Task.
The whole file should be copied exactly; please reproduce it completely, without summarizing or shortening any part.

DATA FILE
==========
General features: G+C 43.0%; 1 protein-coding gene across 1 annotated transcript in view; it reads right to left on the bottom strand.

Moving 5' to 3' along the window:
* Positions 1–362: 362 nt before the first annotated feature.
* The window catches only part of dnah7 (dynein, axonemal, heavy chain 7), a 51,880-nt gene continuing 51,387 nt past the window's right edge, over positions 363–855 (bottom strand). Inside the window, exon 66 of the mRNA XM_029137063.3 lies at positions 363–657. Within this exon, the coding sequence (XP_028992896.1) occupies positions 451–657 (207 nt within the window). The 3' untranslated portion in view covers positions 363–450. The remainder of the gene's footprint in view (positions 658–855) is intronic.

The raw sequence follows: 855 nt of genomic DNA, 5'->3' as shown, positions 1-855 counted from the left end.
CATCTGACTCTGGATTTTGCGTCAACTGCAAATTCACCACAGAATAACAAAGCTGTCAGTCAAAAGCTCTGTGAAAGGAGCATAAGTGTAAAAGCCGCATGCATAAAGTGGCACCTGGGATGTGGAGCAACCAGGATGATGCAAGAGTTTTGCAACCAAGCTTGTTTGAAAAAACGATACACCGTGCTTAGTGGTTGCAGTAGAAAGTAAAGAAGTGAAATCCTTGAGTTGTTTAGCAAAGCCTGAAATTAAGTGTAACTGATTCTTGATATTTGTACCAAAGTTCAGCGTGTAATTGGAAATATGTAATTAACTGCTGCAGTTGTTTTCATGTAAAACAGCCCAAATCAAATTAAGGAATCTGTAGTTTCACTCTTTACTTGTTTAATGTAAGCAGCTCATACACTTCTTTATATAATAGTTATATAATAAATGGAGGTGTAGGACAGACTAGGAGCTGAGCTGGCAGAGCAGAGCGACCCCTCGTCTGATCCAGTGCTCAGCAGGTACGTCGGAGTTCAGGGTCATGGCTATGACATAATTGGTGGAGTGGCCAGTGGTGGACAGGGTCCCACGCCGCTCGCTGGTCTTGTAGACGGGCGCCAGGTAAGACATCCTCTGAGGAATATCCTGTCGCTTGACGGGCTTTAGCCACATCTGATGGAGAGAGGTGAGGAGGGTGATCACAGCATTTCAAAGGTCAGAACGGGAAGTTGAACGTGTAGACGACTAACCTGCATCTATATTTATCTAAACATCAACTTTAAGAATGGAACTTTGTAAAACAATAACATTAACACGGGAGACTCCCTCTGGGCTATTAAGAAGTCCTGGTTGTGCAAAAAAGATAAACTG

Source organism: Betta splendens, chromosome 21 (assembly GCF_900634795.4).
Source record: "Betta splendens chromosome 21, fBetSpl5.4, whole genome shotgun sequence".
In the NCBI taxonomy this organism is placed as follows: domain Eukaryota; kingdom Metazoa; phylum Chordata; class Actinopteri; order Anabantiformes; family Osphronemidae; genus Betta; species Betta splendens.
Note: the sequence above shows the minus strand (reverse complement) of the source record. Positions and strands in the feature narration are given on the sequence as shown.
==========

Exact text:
General features: G+C 43.0%; 1 protein-coding gene across 1 annotated transcript in view; it reads right to left on the bottom strand.

Moving 5' to 3' along the window:
* Positions 1–362: 362 nt before the first annotated feature.
* The window catches only part of dnah7 (dynein, axonemal, heavy chain 7), a 51,880-nt gene continuing 51,387 nt past the window's right edge, over positions 363–855 (bottom strand). Inside the window, exon 66 of the mRNA XM_029137063.3 lies at positions 363–657. Within this exon, the coding sequence (XP_028992896.1) occupies positions 451–657 (207 nt within the window). The 3' untranslated portion in view covers positions 363–450. The remainder of the gene's footprint in view (positions 658–855) is intronic.

The raw sequence follows: 855 nt of genomic DNA, 5'->3' as shown, positions 1-855 counted from the left end.
CATCTGACTCTGGATTTTGCGTCAACTGCAAATTCACCACAGAATAACAAAGCTGTCAGTCAAAAGCTCTGTGAAAGGAGCATAAGTGTAAAAGCCGCATGCATAAAGTGGCACCTGGGATGTGGAGCAACCAGGATGATGCAAGAGTTTTGCAACCAAGCTTGTTTGAAAAAACGATACACCGTGCTTAGTGGTTGCAGTAGAAAGTAAAGAAGTGAAATCCTTGAGTTGTTTAGCAAAGCCTGAAATTAAGTGTAACTGATTCTTGATATTTGTACCAAAGTTCAGCGTGTAATTGGAAATATGTAATTAACTGCTGCAGTTGTTTTCATGTAAAACAGCCCAAATCAAATTAAGGAATCTGTAGTTTCACTCTTTACTTGTTTAATGTAAGCAGCTCATACACTTCTTTATATAATAGTTATATAATAAATGGAGGTGTAGGACAGACTAGGAGCTGAGCTGGCAGAGCAGAGCGACCCCTCGTCTGATCCAGTGCTCAGCAGGTACGTCGGAGTTCAGGGTCATGGCTATGACATAATTGGTGGAGTGGCCAGTGGTGGACAGGGTCCCACGCCGCTCGCTGGTCTTGTAGACGGGCGCCAGGTAAGACATCCTCTGAGGAATATCCTGTCGCTTGACGGGCTTTAGCCACATCTGATGGAGAGAGGTGAGGAGGGTGATCACAGCATTTCAAAGGTCAGAACGGGAAGTTGAACGTGTAGACGACTAACCTGCATCTATATTTATCTAAACATCAACTTTAAGAATGGAACTTTGTAAAACAATAACATTAACACGGGAGACTCCCTCTGGGCTATTAAGAAGTCCTGGTTGTGCAAAAAAGATAAACTG

Source organism: Betta splendens, chromosome 21 (assembly GCF_900634795.4).
Source record: "Betta splendens chromosome 21, fBetSpl5.4, whole genome shotgun sequence".
In the NCBI taxonomy this organism is placed as follows: domain Eukaryota; kingdom Metazoa; phylum Chordata; class Actinopteri; order Anabantiformes; family Osphronemidae; genus Betta; species Betta splendens.
Note: the sequence above shows the minus strand (reverse complement) of the source record. Positions and strands in the feature narration are given on the sequence as shown.